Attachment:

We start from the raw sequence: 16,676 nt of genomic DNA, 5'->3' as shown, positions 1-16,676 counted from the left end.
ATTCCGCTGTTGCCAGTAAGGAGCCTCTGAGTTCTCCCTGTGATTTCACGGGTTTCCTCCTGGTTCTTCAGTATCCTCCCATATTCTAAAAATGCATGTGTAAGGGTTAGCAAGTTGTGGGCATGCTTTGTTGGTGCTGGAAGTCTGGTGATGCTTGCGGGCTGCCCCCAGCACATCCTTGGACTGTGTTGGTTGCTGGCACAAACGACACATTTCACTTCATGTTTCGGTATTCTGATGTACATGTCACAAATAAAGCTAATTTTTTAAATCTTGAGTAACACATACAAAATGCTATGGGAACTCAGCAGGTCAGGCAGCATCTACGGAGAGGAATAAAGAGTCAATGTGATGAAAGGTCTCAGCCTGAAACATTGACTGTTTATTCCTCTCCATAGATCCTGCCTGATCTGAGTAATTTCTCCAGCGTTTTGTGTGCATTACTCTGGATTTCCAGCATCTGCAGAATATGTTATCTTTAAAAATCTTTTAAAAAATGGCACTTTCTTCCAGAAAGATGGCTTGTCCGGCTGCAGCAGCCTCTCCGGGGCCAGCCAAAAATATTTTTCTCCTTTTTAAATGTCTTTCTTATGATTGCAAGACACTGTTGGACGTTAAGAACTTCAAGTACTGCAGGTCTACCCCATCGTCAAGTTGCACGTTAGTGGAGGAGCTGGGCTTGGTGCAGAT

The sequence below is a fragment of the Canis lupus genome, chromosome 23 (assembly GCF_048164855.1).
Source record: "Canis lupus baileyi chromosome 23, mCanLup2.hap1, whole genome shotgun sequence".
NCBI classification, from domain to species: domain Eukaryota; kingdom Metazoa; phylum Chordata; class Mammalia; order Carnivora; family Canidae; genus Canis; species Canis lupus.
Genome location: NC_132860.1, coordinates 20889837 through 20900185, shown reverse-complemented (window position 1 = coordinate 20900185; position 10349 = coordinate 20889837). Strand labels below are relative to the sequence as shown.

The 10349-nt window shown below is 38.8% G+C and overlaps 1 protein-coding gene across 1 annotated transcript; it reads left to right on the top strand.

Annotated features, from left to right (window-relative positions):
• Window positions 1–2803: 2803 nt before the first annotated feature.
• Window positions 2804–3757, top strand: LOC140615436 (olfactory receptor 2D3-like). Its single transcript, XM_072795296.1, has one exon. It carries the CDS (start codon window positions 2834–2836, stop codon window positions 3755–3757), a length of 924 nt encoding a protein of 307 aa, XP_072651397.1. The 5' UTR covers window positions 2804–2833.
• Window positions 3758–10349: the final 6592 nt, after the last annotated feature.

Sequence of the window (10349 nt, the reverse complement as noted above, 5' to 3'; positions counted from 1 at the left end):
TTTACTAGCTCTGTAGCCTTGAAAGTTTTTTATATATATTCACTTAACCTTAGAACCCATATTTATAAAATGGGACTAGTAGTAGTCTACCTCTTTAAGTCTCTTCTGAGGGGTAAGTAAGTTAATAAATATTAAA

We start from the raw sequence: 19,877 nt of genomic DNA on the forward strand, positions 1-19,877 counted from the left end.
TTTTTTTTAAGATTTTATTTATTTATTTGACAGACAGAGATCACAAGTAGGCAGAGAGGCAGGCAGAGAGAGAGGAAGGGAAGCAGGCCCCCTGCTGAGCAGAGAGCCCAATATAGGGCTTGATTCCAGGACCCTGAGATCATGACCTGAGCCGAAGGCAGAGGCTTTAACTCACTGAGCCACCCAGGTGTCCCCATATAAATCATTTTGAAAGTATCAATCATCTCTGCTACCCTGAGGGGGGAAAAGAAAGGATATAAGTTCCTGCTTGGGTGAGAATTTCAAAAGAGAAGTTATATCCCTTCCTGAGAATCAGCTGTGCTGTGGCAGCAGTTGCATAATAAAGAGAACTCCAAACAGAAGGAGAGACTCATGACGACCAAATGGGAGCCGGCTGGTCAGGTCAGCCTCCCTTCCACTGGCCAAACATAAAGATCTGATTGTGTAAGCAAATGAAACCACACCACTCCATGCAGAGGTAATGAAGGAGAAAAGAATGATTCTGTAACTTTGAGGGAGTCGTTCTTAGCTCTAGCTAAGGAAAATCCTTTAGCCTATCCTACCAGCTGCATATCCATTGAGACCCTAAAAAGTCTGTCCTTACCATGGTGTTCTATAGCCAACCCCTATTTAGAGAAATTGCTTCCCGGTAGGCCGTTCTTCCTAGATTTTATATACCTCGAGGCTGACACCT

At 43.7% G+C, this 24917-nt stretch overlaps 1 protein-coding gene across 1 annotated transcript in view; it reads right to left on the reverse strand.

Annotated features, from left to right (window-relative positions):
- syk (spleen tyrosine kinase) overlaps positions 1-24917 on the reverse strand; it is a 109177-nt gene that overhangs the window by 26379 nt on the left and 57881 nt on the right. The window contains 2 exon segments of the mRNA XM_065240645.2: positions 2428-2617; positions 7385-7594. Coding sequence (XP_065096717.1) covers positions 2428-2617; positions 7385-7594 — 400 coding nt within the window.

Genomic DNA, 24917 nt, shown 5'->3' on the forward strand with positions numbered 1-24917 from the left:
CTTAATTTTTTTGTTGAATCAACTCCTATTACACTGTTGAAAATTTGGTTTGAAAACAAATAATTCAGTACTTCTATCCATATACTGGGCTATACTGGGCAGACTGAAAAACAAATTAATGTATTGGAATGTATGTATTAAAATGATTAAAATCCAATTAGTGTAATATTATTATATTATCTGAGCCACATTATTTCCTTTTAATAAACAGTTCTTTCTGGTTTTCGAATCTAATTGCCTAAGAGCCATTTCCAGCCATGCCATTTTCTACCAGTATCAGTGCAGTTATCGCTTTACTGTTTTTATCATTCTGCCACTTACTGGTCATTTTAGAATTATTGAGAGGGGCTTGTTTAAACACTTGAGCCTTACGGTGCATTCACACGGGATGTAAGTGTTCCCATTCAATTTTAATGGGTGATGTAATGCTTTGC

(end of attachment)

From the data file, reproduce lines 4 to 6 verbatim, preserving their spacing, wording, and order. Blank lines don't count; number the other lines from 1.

Source record: "Canis lupus baileyi chromosome 23, mCanLup2.hap1, whole genome shotgun sequence".
NCBI classification, from domain to species: domain Eukaryota; kingdom Metazoa; phylum Chordata; class Mammalia; order Carnivora; family Canidae; genus Canis; species Canis lupus.
Genome location: NC_132860.1, coordinates 20889837 through 20900185, shown reverse-complemented (window position 1 = coordinate 20900185; position 10349 = coordinate 20889837). Strand labels below are relative to the sequence as shown.